Handmade in Switzerland and modeled on the Thorens TP 14 tonearm of the 1960s, the TA10 ($3990) improves on its predecessor with an effective length of 240mm, which Swissonor says is the longest that can be achieved with a stock TD 124 armboard (the TP 14's effective length was only 210mm), and replaces the non-universal plug and socket of the TP 14's removable headshell with the more common SME standard found on most contemporary headshells, pickup heads, and tonearms.

Art Dudley  |  Jan 30, 2018  |  5 comments
In my youth, I unwittingly trained myself in the art of deferred pleasure. I did this by investing my allowance in every mail-order product that caught my eye—things I saw in the back pages of the magazines and comic books I loved—then settling in for a wait that always seemed interminable. This happened most often in summer months, when extra chores brought extra cash, and when school didn't interfere with keeping vigil at the mailbox.
Art Dudley  |  Feb 07, 2019  |  4 comments
Peter J. Walker (1916–2003), founder of Quad Electroacoustics and designer of some of the most well-regarded products in the history of domestic audio, famously believed that a properly designed audio-frequency amplifier should have no sound of its own. As for suggestions that his Quad II amplifier (1953–1971) sounded better than most, Walker was unmoved: "We designed our valve amplifier, manufactured it, put it on the market and never actually listened to it."
Art Dudley  |  Apr 30, 2019  |  13 comments
There's a noise I make when I'm having trouble with something inanimate: a deep, growly huff that starts in my diaphragm and comes out in one or two quick, staccato bursts. I huff this huff when I drop a tool or can't budge a seized bolt or the bottom falls out of a trash bag. It annoys my family and scares my dog.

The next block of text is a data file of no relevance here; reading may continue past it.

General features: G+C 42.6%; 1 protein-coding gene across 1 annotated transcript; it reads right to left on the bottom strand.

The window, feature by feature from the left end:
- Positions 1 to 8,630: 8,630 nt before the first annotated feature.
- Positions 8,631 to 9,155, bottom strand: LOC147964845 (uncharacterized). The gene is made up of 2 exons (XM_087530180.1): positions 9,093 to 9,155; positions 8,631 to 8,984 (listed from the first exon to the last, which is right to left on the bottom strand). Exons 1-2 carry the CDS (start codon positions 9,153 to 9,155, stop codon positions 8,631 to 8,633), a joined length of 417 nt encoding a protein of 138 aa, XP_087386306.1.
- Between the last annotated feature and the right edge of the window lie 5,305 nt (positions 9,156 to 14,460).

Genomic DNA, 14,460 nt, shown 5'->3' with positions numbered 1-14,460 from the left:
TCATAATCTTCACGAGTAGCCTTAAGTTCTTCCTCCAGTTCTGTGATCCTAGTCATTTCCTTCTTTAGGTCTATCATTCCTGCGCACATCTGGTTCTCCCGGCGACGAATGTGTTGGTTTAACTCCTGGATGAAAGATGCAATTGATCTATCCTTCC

I made that noise at least a half-dozen times while installing and setting up the Wand, a unipivot tonearm designed and manufactured by Design Build Listen Ltd., in Dunedin, New Zealand.

Art Dudley  |  Jul 27, 2008  |  0 comments
I can't help wondering: how did the mainstream audio press, cheered Dynaco and Marantz and McIntosh and Quad for switching to transistors a couple of generations ago, greet the first tube-revival products from Audio Research and the like? What was the reaction when moving-coil cartridge technology, considered all but dead by the early 1970s, became the perfectionist hi-fi norm just a few years later? And what would the same people make of the fact that a high-mass, transcription-length pickup arm—with interchangeable pickup heads, no less—is one of the most recommendable phono products of 2008? The mind boggles.
Art Dudley  |  Mar 29, 2010  |  0 comments
Even katydids are supposed, by some, to drink.—Shirley Jackson, 1959 (misheard)

Pages

X